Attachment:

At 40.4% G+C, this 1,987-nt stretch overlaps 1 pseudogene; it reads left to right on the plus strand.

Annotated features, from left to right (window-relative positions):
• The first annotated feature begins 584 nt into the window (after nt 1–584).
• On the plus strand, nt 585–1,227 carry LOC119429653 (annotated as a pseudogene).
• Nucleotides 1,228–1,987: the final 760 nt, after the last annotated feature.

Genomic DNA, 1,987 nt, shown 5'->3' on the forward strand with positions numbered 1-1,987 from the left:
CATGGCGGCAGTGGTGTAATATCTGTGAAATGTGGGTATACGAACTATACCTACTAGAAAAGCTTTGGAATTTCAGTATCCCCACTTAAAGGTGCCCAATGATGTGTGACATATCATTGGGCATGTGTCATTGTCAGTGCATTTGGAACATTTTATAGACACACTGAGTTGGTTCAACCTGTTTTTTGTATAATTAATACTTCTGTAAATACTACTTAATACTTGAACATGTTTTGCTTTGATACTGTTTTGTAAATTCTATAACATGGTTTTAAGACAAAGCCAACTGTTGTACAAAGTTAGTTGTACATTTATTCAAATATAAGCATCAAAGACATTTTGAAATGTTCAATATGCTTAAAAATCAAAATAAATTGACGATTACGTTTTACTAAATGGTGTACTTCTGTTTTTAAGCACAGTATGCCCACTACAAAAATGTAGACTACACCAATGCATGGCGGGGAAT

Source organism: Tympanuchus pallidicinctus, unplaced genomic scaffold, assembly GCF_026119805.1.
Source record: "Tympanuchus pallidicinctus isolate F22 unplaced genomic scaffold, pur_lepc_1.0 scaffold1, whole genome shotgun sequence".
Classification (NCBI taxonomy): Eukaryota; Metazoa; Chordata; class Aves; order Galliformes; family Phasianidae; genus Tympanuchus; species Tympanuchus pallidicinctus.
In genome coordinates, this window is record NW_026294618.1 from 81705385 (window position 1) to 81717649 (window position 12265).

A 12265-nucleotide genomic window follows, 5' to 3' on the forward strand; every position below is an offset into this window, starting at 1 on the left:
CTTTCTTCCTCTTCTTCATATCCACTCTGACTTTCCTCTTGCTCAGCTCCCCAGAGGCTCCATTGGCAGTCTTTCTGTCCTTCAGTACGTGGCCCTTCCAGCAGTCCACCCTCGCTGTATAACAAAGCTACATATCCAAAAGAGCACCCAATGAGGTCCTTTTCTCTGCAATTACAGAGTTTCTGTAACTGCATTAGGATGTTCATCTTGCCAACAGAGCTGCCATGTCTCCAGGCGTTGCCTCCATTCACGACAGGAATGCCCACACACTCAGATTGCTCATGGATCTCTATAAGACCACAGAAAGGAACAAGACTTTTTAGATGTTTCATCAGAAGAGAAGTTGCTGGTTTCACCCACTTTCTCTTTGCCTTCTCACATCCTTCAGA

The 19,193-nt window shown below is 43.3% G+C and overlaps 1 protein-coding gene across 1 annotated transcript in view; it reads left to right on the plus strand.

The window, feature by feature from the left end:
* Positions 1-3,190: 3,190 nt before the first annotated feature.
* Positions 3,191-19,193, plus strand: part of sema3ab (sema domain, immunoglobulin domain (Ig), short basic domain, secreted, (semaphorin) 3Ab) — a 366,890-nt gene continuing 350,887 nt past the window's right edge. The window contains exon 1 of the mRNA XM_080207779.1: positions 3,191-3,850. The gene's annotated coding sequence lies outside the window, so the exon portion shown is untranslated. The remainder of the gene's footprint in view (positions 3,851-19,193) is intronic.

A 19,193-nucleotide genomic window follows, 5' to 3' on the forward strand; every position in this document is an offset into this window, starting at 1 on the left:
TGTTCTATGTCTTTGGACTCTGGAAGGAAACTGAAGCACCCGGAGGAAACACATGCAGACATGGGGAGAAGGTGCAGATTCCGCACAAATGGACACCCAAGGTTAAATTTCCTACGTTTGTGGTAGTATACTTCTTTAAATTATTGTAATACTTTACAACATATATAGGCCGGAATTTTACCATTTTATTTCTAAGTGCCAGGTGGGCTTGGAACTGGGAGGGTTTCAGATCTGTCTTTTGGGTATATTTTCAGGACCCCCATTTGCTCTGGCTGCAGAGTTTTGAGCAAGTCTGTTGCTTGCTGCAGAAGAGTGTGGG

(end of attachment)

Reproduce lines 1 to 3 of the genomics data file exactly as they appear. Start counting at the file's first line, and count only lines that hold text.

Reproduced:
At 40.4% G+C, this 1,987-nt stretch overlaps 1 pseudogene; it reads left to right on the plus strand.

Annotated features, from left to right (window-relative positions):
• The first annotated feature begins 584 nt into the window (after nt 1–584).